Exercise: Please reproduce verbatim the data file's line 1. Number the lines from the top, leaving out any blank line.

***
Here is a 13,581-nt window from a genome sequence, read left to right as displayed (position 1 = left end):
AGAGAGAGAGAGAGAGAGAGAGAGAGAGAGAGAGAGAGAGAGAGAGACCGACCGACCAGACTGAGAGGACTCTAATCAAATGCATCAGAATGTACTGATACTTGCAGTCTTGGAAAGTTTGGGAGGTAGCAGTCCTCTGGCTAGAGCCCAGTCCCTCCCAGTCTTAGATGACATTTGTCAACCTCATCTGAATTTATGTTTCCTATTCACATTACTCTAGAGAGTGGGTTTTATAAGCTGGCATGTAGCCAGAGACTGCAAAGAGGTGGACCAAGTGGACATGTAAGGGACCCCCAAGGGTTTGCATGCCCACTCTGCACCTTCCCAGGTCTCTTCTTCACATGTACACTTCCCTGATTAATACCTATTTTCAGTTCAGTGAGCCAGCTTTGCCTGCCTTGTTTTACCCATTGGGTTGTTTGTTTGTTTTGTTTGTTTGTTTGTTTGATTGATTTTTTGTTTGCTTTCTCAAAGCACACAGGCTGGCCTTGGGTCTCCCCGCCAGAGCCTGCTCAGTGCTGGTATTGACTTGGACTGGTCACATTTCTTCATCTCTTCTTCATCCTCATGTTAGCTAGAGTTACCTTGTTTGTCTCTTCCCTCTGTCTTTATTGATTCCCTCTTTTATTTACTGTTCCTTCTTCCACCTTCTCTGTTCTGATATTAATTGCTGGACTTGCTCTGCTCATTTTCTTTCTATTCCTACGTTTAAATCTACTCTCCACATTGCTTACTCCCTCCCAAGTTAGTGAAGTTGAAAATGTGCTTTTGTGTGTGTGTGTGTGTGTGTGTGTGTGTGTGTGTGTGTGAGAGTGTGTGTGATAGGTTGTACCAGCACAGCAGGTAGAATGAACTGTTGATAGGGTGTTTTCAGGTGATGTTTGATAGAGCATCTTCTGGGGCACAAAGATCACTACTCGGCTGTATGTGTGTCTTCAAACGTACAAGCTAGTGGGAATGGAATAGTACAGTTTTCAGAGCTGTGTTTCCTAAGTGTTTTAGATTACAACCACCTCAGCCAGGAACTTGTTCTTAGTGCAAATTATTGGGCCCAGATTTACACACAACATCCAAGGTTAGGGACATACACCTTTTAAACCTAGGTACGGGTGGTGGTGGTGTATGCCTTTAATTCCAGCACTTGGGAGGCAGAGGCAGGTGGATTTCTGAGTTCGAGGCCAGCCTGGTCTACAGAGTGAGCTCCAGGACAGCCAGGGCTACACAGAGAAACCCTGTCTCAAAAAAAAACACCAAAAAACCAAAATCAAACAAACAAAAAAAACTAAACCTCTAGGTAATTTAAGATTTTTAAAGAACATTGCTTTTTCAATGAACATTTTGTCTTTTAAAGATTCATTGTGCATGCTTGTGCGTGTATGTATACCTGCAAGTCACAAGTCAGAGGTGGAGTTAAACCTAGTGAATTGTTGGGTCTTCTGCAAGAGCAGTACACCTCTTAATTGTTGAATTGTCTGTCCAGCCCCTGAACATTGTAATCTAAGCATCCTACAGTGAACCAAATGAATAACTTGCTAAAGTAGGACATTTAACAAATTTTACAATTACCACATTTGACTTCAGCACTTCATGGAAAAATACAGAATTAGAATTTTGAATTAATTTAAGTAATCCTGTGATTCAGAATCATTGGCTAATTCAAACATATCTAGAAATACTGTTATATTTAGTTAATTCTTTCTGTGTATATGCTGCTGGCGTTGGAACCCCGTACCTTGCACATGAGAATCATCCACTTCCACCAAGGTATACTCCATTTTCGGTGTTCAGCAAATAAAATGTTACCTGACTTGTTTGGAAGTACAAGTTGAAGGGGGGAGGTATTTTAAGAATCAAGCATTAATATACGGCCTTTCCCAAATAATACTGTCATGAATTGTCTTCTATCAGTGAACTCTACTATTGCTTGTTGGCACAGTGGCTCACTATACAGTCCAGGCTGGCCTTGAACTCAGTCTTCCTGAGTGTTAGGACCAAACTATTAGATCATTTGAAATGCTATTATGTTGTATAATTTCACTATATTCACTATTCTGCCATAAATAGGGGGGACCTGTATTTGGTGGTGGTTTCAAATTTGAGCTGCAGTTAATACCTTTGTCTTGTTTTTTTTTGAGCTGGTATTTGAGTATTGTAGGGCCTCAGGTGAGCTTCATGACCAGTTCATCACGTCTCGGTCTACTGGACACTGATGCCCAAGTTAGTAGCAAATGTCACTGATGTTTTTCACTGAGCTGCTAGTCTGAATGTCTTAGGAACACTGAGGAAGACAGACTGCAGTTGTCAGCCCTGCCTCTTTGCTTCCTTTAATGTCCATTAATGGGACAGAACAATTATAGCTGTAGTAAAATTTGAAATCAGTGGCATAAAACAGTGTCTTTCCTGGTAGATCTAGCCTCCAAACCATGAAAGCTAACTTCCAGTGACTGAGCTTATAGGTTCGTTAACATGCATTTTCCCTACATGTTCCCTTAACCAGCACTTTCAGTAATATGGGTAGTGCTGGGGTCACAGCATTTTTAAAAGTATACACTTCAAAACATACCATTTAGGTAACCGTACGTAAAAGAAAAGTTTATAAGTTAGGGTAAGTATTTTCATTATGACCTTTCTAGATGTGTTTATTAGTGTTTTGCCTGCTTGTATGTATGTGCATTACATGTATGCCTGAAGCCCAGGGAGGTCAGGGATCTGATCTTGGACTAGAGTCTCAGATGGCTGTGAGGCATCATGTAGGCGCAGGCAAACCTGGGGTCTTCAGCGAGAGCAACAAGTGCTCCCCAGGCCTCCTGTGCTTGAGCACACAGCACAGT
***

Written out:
Here is a 13,581-nt window from a genome sequence, read left to right as displayed (position 1 = left end):